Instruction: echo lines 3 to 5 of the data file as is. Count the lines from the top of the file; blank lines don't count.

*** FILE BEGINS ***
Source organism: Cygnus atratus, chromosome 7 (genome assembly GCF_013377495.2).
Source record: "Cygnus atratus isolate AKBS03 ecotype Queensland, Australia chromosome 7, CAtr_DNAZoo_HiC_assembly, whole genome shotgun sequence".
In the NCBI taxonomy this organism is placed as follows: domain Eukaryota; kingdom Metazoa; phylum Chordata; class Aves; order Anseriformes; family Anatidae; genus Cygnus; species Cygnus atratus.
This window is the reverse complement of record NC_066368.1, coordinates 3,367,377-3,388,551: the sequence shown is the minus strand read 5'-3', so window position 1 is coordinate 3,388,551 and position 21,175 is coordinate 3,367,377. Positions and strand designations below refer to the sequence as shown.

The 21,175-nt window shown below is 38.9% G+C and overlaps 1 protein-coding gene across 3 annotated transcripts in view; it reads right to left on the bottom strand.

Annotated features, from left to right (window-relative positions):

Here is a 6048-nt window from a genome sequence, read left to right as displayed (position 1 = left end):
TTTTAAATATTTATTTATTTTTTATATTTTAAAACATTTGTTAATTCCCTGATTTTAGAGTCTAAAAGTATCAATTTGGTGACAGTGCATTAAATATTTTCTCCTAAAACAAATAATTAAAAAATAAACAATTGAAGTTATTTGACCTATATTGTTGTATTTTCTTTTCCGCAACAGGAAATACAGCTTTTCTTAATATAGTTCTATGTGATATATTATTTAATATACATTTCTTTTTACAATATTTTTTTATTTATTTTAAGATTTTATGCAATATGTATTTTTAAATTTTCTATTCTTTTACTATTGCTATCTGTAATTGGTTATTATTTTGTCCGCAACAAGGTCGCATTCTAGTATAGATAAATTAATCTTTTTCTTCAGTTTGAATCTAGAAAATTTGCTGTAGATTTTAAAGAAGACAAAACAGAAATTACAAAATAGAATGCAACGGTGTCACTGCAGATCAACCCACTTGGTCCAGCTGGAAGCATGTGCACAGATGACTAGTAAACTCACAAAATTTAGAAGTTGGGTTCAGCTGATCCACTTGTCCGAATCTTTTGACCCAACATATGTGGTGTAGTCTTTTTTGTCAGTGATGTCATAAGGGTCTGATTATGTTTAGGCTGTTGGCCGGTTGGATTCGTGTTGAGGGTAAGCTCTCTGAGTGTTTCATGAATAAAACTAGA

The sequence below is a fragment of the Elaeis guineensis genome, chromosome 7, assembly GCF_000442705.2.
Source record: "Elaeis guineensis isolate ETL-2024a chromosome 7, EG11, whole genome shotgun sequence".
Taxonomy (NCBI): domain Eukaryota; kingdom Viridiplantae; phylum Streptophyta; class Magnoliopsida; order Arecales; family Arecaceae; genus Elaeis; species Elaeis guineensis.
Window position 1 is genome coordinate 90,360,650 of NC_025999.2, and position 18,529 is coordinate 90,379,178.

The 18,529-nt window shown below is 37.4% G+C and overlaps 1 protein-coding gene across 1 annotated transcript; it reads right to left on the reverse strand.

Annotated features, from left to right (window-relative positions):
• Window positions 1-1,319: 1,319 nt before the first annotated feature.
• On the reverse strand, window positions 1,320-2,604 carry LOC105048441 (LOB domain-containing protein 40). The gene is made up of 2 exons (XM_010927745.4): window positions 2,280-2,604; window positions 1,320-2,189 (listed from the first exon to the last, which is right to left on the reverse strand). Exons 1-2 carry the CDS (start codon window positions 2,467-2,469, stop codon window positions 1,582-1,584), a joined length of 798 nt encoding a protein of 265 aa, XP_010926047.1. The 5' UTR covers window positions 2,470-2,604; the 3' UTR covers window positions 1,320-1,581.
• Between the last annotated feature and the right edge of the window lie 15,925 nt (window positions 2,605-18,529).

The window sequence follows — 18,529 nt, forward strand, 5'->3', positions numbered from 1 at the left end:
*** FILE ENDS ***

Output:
In the NCBI taxonomy this organism is placed as follows: domain Eukaryota; kingdom Metazoa; phylum Chordata; class Aves; order Anseriformes; family Anatidae; genus Cygnus; species Cygnus atratus.
This window is the reverse complement of record NC_066368.1, coordinates 3,367,377-3,388,551: the sequence shown is the minus strand read 5'-3', so window position 1 is coordinate 3,388,551 and position 21,175 is coordinate 3,367,377. Positions and strand designations below refer to the sequence as shown.

The 21,175-nt window shown below is 38.9% G+C and overlaps 1 protein-coding gene across 3 annotated transcripts in view; it reads right to left on the bottom strand.